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Myriam Hernandez
03/20/16
Nathan Cole
English 2010
The Real Cost Of Eating Disorders
Imagine having a disease that could cause you to die. Now imagine knowing that there is
no real treatment. There is just something that might help you, and you really have no other
option. Even though it might not help, you still have to pay an arm and a leg for this treatment.
This is what people with eat disorders have to go through if they ever want to seek treatment.
Though they do not need to give an arm and a leg, they would have to pay around 30,000 dollars
a month. According to the New York Times:
“Many [patients] must be seen on a weekly basis by a team of specialists, including a
psychiatrist, a physician and a nutritionist. A residential program costs $30,000 a month
on average. And many patients require three or more months of treatment, often at a
facility far from home. Even after leaving a specialized program, patients may need years
of follow-up care.”
So it is not just taking a pill or having something injected into you. It is weekly or maybe
even daily visits to a therapist then your nutritionist and finally to see their general practitioner.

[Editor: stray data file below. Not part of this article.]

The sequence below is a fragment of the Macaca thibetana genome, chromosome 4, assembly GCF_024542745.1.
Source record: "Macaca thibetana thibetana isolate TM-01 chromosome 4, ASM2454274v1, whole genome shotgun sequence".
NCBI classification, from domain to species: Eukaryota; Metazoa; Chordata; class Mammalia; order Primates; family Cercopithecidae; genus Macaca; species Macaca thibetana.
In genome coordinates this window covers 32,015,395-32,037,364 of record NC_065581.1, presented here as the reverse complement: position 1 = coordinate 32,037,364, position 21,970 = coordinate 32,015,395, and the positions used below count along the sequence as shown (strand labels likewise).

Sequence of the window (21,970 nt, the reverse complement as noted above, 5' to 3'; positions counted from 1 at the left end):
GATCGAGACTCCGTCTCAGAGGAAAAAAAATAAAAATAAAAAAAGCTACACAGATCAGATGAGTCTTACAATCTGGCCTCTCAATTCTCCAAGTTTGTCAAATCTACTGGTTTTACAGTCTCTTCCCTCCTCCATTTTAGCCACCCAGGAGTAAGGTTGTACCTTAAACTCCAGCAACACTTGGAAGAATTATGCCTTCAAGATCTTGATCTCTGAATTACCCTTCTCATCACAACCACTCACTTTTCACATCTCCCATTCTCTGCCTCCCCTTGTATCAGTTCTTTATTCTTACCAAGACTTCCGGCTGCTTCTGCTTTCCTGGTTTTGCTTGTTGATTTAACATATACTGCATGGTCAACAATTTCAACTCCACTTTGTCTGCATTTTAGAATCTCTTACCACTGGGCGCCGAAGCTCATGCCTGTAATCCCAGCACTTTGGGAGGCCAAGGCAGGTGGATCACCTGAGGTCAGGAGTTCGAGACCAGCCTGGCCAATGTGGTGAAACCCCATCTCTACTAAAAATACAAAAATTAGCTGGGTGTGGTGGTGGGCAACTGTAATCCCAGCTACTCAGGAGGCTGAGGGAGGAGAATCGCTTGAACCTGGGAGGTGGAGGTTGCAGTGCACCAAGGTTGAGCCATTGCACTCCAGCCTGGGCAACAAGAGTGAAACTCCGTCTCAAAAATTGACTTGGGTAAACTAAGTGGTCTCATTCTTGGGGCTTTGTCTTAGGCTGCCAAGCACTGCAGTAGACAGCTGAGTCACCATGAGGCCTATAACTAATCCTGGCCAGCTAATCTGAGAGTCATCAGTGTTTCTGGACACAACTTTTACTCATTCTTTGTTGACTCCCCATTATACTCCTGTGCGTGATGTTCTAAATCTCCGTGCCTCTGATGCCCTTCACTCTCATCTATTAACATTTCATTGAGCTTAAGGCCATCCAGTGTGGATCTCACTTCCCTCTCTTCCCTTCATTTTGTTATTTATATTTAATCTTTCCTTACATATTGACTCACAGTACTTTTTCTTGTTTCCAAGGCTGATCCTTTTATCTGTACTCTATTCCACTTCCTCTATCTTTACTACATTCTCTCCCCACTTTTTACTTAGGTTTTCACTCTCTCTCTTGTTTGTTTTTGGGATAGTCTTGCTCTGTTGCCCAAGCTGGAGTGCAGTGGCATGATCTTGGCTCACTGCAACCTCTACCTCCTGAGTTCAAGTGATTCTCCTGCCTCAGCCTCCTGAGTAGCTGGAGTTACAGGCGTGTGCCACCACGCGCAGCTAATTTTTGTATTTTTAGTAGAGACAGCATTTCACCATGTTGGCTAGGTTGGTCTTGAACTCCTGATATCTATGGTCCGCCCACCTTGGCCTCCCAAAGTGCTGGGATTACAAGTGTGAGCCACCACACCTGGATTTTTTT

Even though paying out of pocket would cost you so much you would think that people could
use their insurance to pay for most if not all of it. “Yet most insurers will not cover long-term
treatment, and some routinely deny adequate coverage of eating disorders on the grounds that
there is not enough evidence on how best to treat them.” (New York Times, 2010) People with
eating disorders are just taking a shot in the dark when in recovery because the treatment does
not work for everyone, and sometimes it does not help the patient at all.
Jezebel said in one of their articles “how about insurers take some time to learn about
which treatments work? Then again, even if the insurers became experts on eating disorders, it
still wouldn't guarantee a solution for the afflicted. Many policies don't cover the best caregivers

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on the market, leaving patients stuck with choosing doctors who either don't specialize in eating
disorder treatment or aren't all that great at it.” So not only are some insurances not able to cover
the treatment, but if they do cover the treatment they send the patient to someone who is
underqualified to treat you. Jezebel also talked about how some very difficult and hard to
manager mental diseases are still not considered “real” mental illnesses by insurance companies,
and even some doctors do not believe it is a real disease. Though research has shown that it is
real and the disease is increasing. The New York Times said in their article on eating disorders
that:
“Hospitalizations for problems caused by eating disorders grew 18 percent from 1999 to